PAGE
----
John Lowe of Money Doctors shares his wisdom for non-nationals living in Ireland, a section of Irish society that this some island simply can not do without.

John Lowe of Money Doctors, a Fellow of the Institute of Bankers in Ireland and a qualified financial adviser plus a Personal Insolvency Practitioner with 27 years in financial institutions including Bank of Ireland and Ulster Bank, had the 15th edition of his best-selling personal finance annual Money Doctors 2020 published just before Christmas by the O’Brien Press. This edition is special because this year it contains an 8,000-word chapter on non-nationals – a guide to living in Ireland.  John maintains without non-nationals Ireland will not survive financially by the end of this century.

The background:

- In 2019 there were over 677,000 Irish citizens over the age of 66 ( current pension age in Ireland ) 
- By 2050 there will be 1.8million ( we are all living longer, healthier lives )
- Last year for every person retiring, there were 5 workers
- By 2050 for every person retiring there will only be 2 workers…

So you don’t have to be a rocket scientist to understand that the Irish government of 2050 simply will not have the money to pay State pensions or possibly even public sector pensions at that time.

The pension age in Ireland is being increased in 2021 from age 66 to 67 and from 67 to 68 in 2028. There is even a proposal from the Economic Research and Social Institute (ERSI) to increase the age to 70 in 2030 – this on the back of the French President Macron scrapping plans after riots and transport stoppages in the last few weeks to increase the French retirement age to 64 – it is currently 62.

Auto-enrolment is also going to be introduced in 2022 throughout Ireland whereby all employers MUST set up and contribute to their employees’ pensions. They still have to work out the details - what percentages of income the employer or employee must contribute, when either party can opt-out and which employees are exempt. In my view, it is 25 years too late.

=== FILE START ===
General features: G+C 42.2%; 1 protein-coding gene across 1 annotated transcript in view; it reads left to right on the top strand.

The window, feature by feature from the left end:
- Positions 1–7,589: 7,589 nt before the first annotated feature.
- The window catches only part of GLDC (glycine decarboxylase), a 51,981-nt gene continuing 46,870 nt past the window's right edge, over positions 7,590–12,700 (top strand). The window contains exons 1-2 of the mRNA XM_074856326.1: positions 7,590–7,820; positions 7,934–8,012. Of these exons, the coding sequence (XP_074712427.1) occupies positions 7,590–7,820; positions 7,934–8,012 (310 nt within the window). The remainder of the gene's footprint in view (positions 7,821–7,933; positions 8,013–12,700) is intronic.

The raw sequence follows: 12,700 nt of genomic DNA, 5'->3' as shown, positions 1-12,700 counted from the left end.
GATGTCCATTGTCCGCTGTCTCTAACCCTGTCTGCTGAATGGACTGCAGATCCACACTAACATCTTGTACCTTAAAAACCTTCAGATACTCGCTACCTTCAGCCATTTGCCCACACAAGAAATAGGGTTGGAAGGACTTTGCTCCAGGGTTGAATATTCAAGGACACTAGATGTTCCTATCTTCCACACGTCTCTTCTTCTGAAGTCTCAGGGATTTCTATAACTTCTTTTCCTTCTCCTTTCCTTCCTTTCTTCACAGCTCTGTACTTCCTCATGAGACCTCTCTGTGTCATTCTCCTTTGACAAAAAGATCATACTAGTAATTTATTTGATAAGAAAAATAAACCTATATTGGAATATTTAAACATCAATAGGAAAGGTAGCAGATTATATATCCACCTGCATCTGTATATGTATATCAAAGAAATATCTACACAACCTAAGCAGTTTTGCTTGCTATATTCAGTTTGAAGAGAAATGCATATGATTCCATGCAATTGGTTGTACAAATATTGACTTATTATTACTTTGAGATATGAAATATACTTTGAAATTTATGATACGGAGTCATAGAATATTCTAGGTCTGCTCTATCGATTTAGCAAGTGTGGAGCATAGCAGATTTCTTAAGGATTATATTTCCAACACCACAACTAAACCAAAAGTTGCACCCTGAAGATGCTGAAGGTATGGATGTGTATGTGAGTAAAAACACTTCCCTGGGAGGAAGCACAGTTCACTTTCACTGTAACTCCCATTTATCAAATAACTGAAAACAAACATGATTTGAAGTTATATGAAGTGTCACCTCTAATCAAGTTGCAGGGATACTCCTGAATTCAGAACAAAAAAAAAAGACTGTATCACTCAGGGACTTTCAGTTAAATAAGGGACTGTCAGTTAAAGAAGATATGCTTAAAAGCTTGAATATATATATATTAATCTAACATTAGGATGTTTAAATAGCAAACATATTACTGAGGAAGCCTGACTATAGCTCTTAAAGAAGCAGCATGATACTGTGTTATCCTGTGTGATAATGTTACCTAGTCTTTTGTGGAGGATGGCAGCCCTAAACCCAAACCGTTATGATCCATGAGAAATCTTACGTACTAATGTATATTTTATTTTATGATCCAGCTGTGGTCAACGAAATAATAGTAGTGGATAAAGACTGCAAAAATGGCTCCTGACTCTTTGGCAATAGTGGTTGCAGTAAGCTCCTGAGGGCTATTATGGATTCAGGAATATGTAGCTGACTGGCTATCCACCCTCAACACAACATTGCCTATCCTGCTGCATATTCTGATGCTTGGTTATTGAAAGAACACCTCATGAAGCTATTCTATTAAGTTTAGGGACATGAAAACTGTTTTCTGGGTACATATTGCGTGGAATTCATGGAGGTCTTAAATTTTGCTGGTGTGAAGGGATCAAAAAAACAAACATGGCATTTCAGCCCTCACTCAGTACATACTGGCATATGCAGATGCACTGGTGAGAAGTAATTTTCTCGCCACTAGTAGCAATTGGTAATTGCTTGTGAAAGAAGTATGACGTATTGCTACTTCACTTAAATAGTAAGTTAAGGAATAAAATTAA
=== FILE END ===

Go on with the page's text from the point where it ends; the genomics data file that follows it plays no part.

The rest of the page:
By 2050, the government will not have enough funds coming into their “coffers” to afford all these payments and the State pension at that time may be a thing of the past…

This is why the non-national from any country wishing to live and work in this country is so important. They are our hope for the future. These are people from outside Ireland who have generously decided to live and work in Ireland and contribute financially and socially to the fabric of Irish life.

With 70million Irish Americans, we also need to reach out to the American diaspora.

Polish immigrants are currently the largest ethnic group living in Ireland currently while the second largest group are the Brits ( UK ) The guide to living in Ireland is aimed at ALL potential immigrants who want to move to Ireland. Everything you need and want to know about living and working in Ireland before you set foot on the auld sod. The support and help groups, state and social entitlements, citizenship to how to start your first job.

We would love to see you back.

For those wishing to know all aspects of personal finance pertaining to Ireland, this also is the definitive book on the market.

You can buy John Lowe's latest book, Money Doctors 2020, on Amazon or in Easons.

Read more: Irish charity that combines coffee and goodwill

Are you an Irish ex-pat or someone planning to move to Ireland? Here's what you need to know.iStock